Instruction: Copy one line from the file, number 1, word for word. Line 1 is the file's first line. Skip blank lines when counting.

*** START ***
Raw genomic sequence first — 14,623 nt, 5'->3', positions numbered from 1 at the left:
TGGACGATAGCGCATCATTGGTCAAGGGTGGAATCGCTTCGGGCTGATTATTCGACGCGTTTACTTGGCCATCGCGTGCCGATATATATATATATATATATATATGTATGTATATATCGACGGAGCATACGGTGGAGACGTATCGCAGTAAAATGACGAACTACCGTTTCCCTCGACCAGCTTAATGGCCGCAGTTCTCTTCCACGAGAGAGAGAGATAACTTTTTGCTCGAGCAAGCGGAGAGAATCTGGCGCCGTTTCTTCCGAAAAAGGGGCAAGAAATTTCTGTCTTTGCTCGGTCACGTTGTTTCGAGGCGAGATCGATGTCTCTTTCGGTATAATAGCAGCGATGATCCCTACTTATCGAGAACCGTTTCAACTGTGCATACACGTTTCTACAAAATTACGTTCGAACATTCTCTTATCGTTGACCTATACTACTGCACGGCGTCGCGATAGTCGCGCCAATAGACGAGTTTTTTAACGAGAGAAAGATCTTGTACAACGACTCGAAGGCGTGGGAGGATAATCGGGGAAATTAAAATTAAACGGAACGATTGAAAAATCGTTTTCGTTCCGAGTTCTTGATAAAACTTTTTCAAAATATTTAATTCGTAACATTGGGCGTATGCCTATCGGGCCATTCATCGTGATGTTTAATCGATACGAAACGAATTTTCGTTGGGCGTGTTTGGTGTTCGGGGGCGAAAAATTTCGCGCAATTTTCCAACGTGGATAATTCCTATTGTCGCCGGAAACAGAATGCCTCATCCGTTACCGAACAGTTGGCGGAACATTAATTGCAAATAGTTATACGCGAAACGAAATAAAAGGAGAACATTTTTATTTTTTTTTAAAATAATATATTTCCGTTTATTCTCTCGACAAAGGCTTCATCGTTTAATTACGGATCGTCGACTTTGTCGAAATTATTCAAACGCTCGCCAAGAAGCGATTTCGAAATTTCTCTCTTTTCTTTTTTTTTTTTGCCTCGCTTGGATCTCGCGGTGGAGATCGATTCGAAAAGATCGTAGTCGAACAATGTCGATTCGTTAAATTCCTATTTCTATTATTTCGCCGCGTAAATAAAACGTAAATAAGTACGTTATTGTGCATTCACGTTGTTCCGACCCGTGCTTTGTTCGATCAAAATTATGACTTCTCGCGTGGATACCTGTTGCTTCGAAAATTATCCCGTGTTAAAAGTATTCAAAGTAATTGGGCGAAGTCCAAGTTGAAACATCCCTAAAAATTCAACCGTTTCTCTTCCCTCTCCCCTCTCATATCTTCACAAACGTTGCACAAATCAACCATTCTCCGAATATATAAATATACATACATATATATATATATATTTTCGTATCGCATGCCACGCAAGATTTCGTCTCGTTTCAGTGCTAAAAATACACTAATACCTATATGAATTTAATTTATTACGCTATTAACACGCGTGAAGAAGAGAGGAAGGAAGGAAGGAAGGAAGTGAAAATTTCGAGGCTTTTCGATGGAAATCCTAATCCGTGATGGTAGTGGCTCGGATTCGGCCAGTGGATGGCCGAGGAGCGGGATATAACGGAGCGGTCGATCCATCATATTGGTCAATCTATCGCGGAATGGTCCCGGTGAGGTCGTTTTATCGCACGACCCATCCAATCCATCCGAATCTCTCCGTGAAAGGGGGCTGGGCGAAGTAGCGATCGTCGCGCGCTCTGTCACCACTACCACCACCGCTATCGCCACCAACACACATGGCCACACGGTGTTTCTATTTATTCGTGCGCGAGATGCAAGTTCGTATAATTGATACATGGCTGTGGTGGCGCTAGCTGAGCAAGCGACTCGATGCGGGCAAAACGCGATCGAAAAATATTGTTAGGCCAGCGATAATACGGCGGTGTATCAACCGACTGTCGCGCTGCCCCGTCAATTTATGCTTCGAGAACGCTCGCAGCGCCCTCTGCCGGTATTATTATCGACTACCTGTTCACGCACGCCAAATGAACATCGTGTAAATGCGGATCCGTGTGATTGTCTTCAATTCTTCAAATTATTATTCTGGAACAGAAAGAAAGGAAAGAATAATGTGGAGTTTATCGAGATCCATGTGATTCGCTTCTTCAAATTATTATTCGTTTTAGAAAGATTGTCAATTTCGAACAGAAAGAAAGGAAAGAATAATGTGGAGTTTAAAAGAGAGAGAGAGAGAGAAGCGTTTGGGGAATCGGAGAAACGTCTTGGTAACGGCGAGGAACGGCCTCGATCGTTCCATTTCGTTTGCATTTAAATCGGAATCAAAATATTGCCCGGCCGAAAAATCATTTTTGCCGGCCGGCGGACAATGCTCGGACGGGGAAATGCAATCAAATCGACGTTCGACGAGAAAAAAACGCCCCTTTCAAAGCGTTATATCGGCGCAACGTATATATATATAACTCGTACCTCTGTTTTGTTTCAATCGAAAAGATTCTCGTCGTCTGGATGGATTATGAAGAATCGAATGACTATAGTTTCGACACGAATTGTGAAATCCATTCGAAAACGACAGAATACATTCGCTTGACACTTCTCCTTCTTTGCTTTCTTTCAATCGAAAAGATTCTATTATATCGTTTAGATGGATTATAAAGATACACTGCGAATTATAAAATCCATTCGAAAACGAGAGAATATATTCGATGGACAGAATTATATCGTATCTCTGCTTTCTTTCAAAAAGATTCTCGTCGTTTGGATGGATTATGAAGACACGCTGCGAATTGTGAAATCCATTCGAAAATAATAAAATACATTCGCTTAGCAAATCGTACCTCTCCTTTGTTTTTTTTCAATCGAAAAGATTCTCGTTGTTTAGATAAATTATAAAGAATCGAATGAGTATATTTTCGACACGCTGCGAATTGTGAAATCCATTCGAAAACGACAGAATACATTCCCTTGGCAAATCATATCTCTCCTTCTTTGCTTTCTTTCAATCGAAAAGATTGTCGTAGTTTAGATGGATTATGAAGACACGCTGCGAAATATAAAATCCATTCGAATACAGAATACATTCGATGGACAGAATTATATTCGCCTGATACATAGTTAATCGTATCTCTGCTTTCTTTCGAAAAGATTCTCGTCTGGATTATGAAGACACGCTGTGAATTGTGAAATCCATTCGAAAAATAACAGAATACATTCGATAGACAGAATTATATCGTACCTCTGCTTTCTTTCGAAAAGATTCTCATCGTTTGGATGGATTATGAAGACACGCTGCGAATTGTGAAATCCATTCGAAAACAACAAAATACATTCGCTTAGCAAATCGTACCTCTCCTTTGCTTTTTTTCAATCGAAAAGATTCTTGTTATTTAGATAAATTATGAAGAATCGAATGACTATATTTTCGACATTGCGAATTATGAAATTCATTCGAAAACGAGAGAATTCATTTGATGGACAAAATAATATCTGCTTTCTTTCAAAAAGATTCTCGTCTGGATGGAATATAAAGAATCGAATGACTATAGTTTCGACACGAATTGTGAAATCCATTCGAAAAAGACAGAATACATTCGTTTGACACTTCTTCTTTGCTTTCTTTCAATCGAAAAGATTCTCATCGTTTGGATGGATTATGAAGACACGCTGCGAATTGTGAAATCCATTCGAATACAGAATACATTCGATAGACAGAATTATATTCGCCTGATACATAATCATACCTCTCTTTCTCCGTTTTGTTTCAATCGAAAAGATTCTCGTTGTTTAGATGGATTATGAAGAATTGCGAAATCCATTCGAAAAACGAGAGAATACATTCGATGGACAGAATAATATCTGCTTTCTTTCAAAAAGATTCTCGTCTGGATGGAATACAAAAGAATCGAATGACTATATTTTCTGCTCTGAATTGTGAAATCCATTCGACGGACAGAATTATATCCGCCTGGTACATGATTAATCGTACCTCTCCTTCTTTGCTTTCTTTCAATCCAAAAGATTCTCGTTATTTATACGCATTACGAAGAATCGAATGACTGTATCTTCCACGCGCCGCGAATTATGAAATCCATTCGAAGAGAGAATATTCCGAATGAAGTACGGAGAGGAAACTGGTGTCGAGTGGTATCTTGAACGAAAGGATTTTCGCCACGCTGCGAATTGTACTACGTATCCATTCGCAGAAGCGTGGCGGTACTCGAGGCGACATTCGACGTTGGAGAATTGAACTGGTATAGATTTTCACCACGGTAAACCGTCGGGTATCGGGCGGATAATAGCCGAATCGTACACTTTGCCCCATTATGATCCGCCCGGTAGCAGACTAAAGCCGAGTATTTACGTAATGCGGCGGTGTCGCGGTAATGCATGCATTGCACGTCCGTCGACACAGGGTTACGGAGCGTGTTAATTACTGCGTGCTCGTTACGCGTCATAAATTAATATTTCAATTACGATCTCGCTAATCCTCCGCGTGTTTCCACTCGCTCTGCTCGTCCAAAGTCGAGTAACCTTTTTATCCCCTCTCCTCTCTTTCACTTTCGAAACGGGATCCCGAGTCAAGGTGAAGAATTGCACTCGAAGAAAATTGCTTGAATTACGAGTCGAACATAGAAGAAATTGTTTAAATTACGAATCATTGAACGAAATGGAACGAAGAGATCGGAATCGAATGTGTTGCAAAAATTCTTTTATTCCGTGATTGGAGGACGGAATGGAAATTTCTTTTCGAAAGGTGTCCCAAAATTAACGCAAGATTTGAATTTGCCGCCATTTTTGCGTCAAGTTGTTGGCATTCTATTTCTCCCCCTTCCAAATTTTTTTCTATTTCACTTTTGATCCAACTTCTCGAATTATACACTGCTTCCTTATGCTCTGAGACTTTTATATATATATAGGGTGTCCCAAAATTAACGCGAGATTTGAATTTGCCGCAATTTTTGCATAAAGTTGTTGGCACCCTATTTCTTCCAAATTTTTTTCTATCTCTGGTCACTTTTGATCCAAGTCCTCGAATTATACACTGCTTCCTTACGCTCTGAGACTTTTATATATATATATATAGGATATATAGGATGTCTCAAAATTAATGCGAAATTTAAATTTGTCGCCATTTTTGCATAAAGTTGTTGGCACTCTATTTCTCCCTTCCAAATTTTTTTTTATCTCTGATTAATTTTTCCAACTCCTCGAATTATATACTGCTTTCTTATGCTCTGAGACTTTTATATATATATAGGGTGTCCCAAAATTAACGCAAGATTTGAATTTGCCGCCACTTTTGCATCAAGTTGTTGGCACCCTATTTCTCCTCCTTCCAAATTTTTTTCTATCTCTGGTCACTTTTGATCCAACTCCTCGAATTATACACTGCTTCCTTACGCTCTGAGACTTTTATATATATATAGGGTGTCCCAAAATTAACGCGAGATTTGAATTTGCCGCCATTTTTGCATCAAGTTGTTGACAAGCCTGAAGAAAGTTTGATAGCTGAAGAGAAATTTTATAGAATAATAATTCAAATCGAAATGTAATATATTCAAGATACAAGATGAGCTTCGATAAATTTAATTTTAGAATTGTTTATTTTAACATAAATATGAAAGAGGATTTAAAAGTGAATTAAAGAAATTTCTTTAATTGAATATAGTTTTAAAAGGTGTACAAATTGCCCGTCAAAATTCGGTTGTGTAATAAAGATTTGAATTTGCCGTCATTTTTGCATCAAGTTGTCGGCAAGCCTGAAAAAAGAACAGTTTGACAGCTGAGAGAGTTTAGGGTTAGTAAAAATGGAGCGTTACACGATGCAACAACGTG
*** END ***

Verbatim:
Raw genomic sequence first — 14,623 nt, 5'->3', positions numbered from 1 at the left: